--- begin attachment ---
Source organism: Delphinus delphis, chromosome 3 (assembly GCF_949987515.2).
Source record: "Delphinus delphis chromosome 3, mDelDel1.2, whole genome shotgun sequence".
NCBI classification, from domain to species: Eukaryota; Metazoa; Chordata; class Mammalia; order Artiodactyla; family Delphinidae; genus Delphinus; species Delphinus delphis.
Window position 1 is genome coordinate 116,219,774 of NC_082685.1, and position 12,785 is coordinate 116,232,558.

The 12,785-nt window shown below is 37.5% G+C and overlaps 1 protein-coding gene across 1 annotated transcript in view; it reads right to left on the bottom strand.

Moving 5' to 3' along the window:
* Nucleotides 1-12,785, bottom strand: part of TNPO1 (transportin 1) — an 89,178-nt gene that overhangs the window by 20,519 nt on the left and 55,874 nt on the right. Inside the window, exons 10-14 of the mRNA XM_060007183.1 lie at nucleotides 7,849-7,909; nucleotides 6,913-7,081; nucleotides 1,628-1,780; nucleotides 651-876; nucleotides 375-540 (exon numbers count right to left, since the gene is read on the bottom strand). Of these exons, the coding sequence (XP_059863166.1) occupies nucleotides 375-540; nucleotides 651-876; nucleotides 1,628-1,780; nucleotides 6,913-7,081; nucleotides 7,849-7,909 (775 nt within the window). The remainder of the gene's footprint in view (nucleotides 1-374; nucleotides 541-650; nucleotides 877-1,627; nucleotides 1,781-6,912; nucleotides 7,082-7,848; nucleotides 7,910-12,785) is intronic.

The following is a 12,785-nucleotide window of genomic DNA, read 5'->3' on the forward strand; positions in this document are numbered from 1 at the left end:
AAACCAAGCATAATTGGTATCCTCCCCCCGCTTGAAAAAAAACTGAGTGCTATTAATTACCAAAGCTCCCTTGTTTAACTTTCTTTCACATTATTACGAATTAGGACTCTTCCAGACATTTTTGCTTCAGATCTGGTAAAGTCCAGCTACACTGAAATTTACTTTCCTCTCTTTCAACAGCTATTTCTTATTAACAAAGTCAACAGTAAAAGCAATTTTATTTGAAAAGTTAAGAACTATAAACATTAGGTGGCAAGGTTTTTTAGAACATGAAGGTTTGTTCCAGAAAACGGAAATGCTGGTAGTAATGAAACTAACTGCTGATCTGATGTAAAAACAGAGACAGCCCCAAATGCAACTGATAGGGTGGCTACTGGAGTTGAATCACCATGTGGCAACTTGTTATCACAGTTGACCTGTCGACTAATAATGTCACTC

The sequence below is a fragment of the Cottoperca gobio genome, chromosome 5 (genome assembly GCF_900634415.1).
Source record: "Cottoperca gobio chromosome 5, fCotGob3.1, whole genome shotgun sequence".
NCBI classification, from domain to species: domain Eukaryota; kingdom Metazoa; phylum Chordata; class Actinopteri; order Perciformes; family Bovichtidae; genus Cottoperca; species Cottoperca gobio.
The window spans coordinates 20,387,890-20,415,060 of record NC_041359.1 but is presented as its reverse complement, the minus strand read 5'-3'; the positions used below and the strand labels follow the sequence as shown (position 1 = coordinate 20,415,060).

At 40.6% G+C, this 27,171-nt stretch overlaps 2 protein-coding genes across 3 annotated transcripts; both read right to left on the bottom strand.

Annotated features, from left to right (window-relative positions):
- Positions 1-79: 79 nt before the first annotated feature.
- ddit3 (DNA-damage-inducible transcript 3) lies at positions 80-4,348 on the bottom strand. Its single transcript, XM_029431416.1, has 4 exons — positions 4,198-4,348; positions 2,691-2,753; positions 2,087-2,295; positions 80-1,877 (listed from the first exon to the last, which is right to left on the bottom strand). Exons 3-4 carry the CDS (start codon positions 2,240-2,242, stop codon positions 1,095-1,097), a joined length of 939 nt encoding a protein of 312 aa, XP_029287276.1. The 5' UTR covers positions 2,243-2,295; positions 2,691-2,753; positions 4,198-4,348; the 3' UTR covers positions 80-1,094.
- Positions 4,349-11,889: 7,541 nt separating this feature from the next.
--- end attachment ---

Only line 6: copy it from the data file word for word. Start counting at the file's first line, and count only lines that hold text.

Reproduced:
Moving 5' to 3' along the window: